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Social Control & Black Males


To discuss the ongoing battle between institutions of social control and the black male.



(Download Ongoing Battle Between Institutions overview as a PDF)

The word is out in many quarters that the African American male is an endangered species. This notion is supported by facts such as the high proportion of African American males incarcerated or involved in some aspect of the criminal justice system, the high homicidal rate, the astronomical rise and spread of the AIDS virus, and the continuing growth of drug abuse and its associated violence, particularly among our young. Added to these, is the under-education and miseducation of our youth, low teacher expectations, tracking in schools, placement in special education classes, truancy, expulsion, and ultimately, school drop out. (Jones, D. [1994]. African American Males: a Critical Link in the American Family

, p. 4)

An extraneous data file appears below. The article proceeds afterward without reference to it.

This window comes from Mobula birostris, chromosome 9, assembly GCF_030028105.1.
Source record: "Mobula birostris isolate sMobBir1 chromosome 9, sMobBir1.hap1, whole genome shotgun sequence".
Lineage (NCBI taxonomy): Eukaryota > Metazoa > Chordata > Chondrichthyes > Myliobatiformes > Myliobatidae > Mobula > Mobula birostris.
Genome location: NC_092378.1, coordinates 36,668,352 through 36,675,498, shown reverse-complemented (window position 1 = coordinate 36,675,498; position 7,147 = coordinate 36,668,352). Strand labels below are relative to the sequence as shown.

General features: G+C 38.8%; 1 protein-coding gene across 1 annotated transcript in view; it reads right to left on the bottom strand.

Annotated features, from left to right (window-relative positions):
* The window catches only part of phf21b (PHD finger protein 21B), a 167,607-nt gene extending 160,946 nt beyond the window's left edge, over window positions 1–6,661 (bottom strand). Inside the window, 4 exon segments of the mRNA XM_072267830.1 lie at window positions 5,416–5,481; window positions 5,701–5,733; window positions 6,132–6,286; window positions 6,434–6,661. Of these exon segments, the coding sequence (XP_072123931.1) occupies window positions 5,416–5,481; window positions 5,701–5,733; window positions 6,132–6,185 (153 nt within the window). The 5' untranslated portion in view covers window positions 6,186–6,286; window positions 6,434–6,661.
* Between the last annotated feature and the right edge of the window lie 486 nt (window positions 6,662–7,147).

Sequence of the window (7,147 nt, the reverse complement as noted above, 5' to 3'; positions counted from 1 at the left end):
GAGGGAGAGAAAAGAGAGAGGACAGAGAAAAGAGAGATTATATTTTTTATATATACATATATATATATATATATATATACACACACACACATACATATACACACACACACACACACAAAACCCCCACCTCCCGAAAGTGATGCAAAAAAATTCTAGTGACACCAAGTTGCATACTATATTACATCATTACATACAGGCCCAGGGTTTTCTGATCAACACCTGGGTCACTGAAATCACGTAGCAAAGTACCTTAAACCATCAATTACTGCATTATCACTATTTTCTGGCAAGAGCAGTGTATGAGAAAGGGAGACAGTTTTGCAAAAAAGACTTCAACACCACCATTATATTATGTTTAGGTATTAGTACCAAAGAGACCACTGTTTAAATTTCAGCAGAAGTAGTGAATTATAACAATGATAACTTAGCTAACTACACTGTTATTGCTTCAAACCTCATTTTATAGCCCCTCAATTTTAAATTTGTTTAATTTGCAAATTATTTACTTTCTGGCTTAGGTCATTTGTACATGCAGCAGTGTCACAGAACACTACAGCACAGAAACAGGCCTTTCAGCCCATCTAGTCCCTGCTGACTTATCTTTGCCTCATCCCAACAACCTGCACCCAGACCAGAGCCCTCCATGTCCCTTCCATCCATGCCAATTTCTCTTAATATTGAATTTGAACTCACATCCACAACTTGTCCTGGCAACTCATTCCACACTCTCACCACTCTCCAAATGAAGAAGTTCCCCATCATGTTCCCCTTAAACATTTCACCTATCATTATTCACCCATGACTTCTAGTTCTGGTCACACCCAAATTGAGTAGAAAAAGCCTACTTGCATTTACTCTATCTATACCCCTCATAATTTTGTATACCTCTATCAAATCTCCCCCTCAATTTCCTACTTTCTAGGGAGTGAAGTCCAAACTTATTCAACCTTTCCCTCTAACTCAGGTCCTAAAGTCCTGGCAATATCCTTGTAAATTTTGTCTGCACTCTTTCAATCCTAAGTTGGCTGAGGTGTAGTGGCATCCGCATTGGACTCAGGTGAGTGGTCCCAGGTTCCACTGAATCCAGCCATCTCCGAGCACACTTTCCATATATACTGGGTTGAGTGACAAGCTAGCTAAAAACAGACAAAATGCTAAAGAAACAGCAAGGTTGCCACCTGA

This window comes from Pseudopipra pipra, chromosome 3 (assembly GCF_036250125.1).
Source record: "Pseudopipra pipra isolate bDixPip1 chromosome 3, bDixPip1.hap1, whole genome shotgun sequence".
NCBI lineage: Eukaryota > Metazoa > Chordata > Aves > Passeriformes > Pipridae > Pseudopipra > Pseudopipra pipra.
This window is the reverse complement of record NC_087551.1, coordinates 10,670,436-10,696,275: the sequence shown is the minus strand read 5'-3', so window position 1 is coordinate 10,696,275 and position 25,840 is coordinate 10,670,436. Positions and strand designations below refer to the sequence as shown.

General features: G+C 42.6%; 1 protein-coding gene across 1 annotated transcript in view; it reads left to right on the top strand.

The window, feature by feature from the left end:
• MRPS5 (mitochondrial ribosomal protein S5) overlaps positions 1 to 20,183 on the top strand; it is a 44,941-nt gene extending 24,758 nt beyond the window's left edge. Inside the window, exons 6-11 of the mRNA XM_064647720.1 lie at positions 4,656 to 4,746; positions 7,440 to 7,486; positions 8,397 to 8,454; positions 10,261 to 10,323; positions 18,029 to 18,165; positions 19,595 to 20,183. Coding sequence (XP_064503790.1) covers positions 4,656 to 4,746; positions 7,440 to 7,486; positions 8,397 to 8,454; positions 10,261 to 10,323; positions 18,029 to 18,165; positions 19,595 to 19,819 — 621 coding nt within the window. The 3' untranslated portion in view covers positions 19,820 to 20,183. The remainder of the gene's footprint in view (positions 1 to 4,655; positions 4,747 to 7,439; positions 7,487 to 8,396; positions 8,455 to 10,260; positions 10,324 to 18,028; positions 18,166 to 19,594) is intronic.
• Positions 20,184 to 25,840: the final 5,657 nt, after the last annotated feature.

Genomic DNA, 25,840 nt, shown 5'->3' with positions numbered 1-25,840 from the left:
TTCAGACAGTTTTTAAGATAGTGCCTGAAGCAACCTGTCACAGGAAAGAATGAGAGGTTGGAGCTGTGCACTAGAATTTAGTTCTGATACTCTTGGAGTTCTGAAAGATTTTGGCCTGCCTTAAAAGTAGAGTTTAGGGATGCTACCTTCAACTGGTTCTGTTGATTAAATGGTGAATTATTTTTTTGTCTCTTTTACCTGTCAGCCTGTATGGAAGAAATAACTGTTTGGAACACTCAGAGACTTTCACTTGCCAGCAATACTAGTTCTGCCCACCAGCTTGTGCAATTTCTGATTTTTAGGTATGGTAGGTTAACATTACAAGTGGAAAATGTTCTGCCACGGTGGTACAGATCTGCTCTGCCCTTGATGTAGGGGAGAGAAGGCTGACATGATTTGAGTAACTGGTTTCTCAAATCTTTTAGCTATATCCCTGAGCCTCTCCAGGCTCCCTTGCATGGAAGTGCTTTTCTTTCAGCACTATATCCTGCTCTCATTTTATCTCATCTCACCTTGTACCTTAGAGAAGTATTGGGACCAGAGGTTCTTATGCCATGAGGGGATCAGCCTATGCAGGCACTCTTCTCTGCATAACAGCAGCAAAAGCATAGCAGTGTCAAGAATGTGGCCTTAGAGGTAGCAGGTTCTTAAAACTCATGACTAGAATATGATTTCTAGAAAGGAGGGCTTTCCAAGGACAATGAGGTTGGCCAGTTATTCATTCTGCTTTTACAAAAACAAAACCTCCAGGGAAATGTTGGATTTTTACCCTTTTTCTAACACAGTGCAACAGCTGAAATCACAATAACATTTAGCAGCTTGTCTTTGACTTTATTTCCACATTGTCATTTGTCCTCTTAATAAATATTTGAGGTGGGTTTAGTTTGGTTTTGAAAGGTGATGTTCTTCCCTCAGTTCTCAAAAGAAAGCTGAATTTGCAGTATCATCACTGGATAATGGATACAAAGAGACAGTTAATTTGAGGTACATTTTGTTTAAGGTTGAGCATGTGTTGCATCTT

Since the black male’s emancipation from slavery, there has not been a place in the larger society where a black male could experience that freedom and be viewed as a man. Instead, institutional racism, unequal opportunities, and economic depravation have been major contributors in the declining number of black males that exist in the larger society. Institutionally, the population of black males in the penal system continues to outnumber those of Hispanic and white inmates. The nation’s educational system still remains primarily segregated. Receiving an education in a white public school system is often seen as a reward for only the best and brightest hand picked black children while the rest of the population often remains behind to receive only a marginal education in the segregated school classrooms. These are the students that are often diagnosed with Attention-Deficit Disorder (ADD), Attention-Deficit Hyperactivity Disorder (ADHD), or as special needs students. As a result, black males often have the lowest paying jobs, secure jobs without a future, or no job. They are unable to care for themselves and their families, and in frustration, often turn to crime and drugs as a mechanism of survival. Their white counterparts then term him as angry and aggressive for expressing frustration over his plight.